What Does It Mean To Take A Walk?

The following is a video Judith Butler and Sunaura Taylor going for a walk, while talking about disability and space. How do you perceive space?  What body parts are allowable for certain tasks?  Is someone going for a walk when they are a wheelchair user?  How do we normalize bodies and what leads to acceptance of disabled people?  There are but some of the topics that they highlight and I really believe this is something we can all gain from watching.


Butler:  I thought that we should take this walk together and one of the things I wanted to talk about was what it means for us to take a walk together.  When I first asked you about this, you told me you take walks you take strolls.
Taylor: I do
Butler: And can you say something about what that is for you? When do you do it, and how do you do it, and what words do you have for it?
Taylor: I think that I always go for a walk, probably everyday I go for a walk and umm I always tell people that I am going for a walk; I use that word, and most of the disabled people that I know use that word also.
Butler: Which environments make it possible for you to take a walk?
Taylor: I moved to San Francisco largely because it is the most accessible place in the world and part of what is so amazing to be about it is the physical access, the fact that public transportation is accessible, there’s curb cuts most places, most places I’ll go there’s curb cuts, buildings are accessible and what this does is that it also leads to a social acceptability.  Somehow because there’s physical access, there’s simply more disabled people out and about in the world and so people have learned how to interact with them and are used to them in a certain way and so the physical access also leads to a social access, an acceptance.
Butler: It must be nice to not always be the pioneer.
Taylor: yes definitely.
Butler: The very first one. To have to explain.
Taylor: To be the first disabled person they’ve ever seen.
Butler: You do speak, and talk and move and enjoy life and suffer many of the same heartaches that you do. Anyways, what I am wondering about is moving in social space.  Right, like all the movements you can do and which help you live and which express you in various ways, do you feel free to move in all of the ways you wanna move?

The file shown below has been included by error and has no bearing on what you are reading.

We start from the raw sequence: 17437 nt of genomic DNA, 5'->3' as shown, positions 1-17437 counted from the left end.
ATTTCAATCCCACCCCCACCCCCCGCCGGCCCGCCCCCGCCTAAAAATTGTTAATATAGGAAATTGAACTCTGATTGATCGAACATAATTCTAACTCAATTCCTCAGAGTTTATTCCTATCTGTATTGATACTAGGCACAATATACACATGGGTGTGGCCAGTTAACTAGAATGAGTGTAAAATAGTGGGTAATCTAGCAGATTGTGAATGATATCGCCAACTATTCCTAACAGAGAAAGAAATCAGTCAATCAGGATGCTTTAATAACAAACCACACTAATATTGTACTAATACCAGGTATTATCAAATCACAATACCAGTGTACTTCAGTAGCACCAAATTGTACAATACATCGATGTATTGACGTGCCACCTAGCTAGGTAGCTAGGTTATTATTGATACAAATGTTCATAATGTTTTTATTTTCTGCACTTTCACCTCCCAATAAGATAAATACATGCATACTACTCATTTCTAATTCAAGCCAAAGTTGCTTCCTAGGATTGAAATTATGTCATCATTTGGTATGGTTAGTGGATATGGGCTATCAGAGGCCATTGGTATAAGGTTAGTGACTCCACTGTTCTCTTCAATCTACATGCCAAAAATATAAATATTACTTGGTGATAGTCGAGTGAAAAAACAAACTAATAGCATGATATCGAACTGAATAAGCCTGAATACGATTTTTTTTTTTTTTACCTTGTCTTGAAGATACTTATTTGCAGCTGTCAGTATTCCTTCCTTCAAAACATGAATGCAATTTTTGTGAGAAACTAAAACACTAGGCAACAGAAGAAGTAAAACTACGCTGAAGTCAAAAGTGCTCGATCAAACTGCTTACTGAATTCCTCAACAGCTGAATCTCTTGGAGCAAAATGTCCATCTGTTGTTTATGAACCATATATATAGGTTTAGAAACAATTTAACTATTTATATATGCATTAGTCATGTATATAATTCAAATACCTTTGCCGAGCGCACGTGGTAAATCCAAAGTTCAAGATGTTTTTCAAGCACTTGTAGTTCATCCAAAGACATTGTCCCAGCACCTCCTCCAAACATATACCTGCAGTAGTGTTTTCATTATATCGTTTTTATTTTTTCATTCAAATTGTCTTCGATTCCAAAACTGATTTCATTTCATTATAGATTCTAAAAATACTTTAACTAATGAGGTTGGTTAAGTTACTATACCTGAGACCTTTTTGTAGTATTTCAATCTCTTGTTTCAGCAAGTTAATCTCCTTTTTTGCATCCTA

Taylor: I could go into a coffee shop and actually pick up the cup with my mouth and carry it to my table but then that, that becomes almost more difficult because of the, just the normalizing standards of our movements and the discomfort that, that causes when I do things with body parts that aren’t necessarily what we assume that they’re for.  That seems to be even more hard for people to deal with.
( they walk by a running shoe on the pavement)
Butler: Is that someone’s shoe?
Taylor: Yeah that someone’s shoe.  I wonder if they can walk without it?
Butler: I’m just thinking that no one takes a walk without there being a technique of walking.  Nobody goes for a walk without there being something that supports that walk, umm outside of ourselves.  Maybe we have a false idea that the able bodied person is somehow radically self sufficient. 
Taylor: Yeah.  It wasn’t until I was in my early 20’s about 20 or 21 that I became aware of disability as a political issue and that happened largely through discovering the social model which is basically: In disability they have a distinction between disability and impairment. 
Butler: Yeah
Taylor: So impairment would be my body, my embodiment right now.  The fact that I was born with (unable to discern condition) which effects, or what the medical world has labeled (unable to discern condition) but basically my joints are fused, my muscles are weaker, I can’t move in certain ways and this does effect my life in all sorts of situations, for instance there’s a plum tree in my backyard and I can’t pick the plums.  I have to wait for them to drop. So, there’s that embodiment, our own unique embodiment and then there’s disability, which is basically the social repression of disabled people:  The fact that disabled have limited housing options, we don’t have career opportunities, we’re socially isolated. You know in many ways, there’s a social aversion to disabled people.
Butler: So would disability be the social organization of impairment?
Taylor: The disabling effects basically of society.
Butler: What happened? Did you come into contact with disability activists? Did your read certain things?
Taylor: A read a book review actually.
Butler: Oh really?